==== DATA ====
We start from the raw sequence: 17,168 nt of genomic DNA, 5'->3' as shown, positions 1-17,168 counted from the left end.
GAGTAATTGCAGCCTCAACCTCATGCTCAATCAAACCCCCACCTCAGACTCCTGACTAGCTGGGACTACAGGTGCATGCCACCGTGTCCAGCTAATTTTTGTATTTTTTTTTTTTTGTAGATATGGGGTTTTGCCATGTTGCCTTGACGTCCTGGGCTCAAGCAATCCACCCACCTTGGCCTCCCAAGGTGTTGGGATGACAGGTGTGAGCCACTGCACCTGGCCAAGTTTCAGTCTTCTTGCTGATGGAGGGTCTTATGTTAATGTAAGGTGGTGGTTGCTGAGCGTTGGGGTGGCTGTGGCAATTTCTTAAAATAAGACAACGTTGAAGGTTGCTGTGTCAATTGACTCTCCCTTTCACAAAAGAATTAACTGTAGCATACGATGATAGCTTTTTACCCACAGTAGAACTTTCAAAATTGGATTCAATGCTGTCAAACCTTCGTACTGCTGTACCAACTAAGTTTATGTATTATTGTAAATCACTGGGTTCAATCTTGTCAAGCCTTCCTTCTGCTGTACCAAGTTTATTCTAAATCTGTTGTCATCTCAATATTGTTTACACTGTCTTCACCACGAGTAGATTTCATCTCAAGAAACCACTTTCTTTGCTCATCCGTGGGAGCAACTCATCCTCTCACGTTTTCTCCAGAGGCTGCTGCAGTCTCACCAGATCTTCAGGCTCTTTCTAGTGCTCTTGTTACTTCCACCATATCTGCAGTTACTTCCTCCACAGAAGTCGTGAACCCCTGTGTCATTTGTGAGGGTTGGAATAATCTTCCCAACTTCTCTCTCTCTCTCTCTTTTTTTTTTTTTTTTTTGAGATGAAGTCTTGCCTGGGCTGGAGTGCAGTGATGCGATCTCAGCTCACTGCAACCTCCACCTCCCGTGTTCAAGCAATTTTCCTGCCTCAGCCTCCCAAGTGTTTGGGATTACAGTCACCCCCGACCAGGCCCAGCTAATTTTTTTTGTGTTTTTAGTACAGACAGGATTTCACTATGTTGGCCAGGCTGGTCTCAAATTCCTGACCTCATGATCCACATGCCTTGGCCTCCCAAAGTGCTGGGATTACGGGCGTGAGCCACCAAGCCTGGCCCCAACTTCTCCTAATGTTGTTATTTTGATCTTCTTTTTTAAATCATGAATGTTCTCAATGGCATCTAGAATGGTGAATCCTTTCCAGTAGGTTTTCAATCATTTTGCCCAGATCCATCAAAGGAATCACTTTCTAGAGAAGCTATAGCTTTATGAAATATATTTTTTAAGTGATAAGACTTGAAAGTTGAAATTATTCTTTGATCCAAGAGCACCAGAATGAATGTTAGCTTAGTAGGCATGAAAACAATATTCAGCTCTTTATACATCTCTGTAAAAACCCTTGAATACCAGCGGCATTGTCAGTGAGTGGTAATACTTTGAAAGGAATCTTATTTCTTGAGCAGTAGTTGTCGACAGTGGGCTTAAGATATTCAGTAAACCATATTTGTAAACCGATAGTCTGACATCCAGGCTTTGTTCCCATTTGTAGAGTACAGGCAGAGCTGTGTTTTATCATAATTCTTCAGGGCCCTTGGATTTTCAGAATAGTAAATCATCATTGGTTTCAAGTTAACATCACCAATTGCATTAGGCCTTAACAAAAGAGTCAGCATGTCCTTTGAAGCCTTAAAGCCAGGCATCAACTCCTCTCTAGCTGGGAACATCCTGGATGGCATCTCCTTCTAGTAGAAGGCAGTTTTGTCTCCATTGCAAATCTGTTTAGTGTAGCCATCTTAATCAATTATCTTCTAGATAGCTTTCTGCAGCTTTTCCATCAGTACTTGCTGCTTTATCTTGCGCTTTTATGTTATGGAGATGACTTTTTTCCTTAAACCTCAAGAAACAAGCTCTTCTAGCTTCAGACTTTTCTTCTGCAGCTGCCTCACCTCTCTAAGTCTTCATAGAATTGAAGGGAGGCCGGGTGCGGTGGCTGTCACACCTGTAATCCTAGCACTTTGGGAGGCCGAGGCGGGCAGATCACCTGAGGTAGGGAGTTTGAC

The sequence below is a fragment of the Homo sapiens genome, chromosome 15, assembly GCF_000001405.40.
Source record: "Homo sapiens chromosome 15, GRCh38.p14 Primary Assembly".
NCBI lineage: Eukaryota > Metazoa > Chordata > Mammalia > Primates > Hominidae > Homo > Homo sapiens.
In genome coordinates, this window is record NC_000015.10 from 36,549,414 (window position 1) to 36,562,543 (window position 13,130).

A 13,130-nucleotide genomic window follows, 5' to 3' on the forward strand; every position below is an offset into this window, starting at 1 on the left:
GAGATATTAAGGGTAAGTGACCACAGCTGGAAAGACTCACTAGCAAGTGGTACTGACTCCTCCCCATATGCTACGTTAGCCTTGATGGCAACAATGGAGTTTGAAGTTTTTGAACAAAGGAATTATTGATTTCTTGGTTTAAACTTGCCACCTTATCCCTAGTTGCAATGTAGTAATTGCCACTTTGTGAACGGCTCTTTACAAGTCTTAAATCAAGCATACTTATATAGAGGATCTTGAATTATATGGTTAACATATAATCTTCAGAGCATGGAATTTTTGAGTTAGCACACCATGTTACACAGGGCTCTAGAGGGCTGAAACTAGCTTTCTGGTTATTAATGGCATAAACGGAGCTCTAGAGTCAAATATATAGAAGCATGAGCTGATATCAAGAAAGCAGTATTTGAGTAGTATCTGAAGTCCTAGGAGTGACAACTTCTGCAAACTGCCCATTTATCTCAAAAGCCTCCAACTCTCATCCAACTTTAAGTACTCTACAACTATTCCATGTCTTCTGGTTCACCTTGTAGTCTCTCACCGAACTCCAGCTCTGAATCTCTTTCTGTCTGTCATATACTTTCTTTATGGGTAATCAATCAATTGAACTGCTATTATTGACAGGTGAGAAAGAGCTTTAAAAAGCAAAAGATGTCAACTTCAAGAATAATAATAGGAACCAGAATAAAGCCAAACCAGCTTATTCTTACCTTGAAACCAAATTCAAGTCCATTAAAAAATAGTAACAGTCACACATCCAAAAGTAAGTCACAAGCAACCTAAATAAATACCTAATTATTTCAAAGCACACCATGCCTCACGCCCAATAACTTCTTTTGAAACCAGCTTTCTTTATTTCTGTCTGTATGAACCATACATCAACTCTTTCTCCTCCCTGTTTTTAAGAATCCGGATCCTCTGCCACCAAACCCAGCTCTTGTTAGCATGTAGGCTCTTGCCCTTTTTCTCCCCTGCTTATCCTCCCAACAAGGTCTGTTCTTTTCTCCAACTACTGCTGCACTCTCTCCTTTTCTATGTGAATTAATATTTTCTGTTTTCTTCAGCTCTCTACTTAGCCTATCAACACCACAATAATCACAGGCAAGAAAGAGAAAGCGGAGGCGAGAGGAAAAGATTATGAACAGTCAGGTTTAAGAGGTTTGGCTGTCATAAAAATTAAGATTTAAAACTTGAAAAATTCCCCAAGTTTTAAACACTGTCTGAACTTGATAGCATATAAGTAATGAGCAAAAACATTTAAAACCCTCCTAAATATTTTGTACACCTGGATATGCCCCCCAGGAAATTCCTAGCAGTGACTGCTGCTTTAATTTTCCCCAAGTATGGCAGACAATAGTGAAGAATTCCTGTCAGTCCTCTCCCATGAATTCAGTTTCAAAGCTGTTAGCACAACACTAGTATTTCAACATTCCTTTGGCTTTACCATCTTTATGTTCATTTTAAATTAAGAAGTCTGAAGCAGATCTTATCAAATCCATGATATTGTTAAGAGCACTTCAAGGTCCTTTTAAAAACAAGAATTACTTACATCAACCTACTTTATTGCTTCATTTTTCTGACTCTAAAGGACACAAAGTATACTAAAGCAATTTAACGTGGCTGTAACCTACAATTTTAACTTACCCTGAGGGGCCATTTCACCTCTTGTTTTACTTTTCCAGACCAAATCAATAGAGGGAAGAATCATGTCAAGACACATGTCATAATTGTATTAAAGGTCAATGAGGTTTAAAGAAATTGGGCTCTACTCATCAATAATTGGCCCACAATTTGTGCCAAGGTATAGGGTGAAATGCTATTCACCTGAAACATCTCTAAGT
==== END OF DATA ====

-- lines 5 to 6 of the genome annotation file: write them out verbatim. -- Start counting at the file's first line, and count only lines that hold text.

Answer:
NCBI lineage: Eukaryota > Metazoa > Chordata > Mammalia > Primates > Hominidae > Homo > Homo sapiens.
In genome coordinates, this window is record NC_000015.10 from 36,549,414 (window position 1) to 36,562,543 (window position 13,130).